Hawk ID, Part 4: Buteos by Josh Haas
The buteos are the open land, soaring hawks you see many times along highways and open fields. Most tend to be opportunistic but from a distance, they can be tough to ID as many are comparable in size and have similar coloration. This is another reason flight ID is key for this family.
The buteos we’ll go over include the Broad-winged Hawk, Red-shouldered Hawk, Red-tailed Hawk, and the Rough-legged Hawk. The Broad-winged Hawk is the migrant that relies on kettles (swirling groups of birds taking advantage of rising heated air) and weather patterns for flights (specific winds, pressure, etc.) They mostly migrate in groups, many times well over 1,000 strong. As a typical buteo, this bird has broad wings without a very long tail. In flight, this bird’s wing flap is choppy and stiff. In a soar, the wings are held flat and in winds, the bird will flap to maintain balance.
In comparison, the Red-shouldered Hawk can be much larger and stouts a wing flap that is stiff, making the bird appear to be batting the air. While the Red-tailed has a quick wing flap relative to its large muscular body size, its flap is from the body and the whole wing is used. Comparing the Red-Shouldered to a Red-tailed, when thrown off course in winds, the Red-shouldered has to work to get back on course with several wing flaps and adjustments whereas the Red-tailed will typically only make a couple of flaps and is back on course. The Red-shouldered also has a peculiar glide where its wings go straight out and then curve downward from the wrists on. When comparing the glide to a Rough-legged, who has a strong upward wing shape, especially from the middle to outer ends, this contrast can make for obvious ID. Watching a Red-tailed in a glide, there is only a slight upward feel to it, giving the appearance of a slight dihedral.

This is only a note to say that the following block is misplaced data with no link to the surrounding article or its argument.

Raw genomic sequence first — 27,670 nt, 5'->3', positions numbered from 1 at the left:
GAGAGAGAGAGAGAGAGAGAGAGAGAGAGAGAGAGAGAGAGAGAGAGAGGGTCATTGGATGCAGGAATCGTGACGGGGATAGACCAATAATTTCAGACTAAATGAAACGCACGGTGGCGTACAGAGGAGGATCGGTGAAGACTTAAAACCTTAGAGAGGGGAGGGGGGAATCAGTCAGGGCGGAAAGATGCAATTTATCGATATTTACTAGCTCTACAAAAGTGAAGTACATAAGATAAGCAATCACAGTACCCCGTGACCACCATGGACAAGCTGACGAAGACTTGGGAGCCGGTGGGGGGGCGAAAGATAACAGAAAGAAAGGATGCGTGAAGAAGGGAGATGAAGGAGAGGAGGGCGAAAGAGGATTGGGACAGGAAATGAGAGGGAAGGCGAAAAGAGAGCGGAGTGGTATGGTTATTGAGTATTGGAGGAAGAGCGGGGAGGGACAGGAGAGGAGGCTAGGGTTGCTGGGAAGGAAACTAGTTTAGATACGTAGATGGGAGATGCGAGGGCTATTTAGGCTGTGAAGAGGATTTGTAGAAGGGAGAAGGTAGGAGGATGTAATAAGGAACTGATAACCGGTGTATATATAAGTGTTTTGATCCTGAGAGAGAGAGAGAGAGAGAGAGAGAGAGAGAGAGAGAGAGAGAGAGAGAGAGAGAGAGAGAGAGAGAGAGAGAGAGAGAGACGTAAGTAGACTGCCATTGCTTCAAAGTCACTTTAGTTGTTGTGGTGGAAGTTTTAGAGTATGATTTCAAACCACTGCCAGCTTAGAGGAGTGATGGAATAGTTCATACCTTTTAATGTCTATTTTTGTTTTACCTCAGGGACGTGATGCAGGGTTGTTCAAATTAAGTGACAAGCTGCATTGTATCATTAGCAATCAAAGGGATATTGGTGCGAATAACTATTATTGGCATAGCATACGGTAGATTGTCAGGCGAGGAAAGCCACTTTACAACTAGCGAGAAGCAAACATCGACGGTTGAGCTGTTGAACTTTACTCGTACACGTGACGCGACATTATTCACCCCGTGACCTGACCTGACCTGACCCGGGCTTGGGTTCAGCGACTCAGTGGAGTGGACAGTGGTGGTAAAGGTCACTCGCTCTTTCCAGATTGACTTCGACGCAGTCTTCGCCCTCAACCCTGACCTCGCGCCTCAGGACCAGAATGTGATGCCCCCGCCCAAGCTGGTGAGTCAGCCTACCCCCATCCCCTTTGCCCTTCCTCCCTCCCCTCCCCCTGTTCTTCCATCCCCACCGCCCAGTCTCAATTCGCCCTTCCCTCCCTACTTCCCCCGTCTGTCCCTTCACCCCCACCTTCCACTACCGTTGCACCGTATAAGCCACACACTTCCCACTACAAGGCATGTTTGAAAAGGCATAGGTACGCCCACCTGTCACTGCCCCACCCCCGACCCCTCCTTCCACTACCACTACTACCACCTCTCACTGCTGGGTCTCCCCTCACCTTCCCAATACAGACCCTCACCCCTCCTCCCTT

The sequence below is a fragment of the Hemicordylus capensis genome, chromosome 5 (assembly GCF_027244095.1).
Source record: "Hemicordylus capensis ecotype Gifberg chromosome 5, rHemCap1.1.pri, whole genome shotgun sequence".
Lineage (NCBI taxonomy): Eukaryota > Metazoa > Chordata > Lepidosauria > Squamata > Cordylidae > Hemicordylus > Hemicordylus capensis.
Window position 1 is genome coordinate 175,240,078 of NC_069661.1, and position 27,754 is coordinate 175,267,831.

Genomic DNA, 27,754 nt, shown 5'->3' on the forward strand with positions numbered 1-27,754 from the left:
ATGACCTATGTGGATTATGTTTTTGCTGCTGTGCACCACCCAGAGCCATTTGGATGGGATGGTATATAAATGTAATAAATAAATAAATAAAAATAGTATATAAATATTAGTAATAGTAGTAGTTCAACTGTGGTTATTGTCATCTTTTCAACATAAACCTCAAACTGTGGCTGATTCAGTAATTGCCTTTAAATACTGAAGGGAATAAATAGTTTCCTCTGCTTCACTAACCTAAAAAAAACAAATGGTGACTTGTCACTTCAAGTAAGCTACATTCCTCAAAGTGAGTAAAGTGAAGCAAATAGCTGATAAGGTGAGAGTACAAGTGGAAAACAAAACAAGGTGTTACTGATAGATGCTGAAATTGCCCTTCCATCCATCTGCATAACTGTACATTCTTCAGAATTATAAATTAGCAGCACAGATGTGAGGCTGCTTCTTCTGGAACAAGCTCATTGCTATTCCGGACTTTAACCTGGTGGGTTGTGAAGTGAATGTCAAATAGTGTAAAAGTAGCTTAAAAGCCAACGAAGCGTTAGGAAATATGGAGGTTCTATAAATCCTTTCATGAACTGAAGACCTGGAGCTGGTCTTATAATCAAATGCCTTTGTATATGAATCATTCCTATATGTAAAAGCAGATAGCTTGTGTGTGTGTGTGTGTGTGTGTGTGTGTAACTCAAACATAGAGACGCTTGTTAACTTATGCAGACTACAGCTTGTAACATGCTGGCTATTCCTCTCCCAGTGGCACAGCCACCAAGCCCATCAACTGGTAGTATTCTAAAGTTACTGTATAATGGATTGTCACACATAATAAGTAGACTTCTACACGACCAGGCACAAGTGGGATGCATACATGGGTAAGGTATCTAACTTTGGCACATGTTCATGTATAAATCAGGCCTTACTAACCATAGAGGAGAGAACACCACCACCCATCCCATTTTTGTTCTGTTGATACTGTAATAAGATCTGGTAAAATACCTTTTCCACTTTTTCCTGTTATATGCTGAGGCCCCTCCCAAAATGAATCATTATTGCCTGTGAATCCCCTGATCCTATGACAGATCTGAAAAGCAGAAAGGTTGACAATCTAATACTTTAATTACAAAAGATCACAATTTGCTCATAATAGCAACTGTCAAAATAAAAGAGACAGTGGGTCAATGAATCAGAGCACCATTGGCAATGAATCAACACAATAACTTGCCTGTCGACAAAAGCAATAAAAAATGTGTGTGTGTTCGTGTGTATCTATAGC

The wings of the Rough-legged Hawk are quite long and uniformly broad. The tail is also long and broad. In flight, the Rough-legged retains its long-winged look and the wing beat is very steady. This buteo rarely flaps in series, meaning it doesn’t have even pumps and glides. If it does show a pump and glide pattern, it’s typically more pump. Rough-leggeds are powerful fliers and they know it. They do not rely on thermals and often power through watches early and late in the day.
Buteos are typically a family that is easy to identify. The tricky work comes when trying to narrow further to an individual species. Be sure to look for subtle differences in flight, soars and glides. It’s also helpful to have a cheat sheet in your pocket with one-line tips for each species. You can quickly reference this from time to time throughout the day to remain sharp!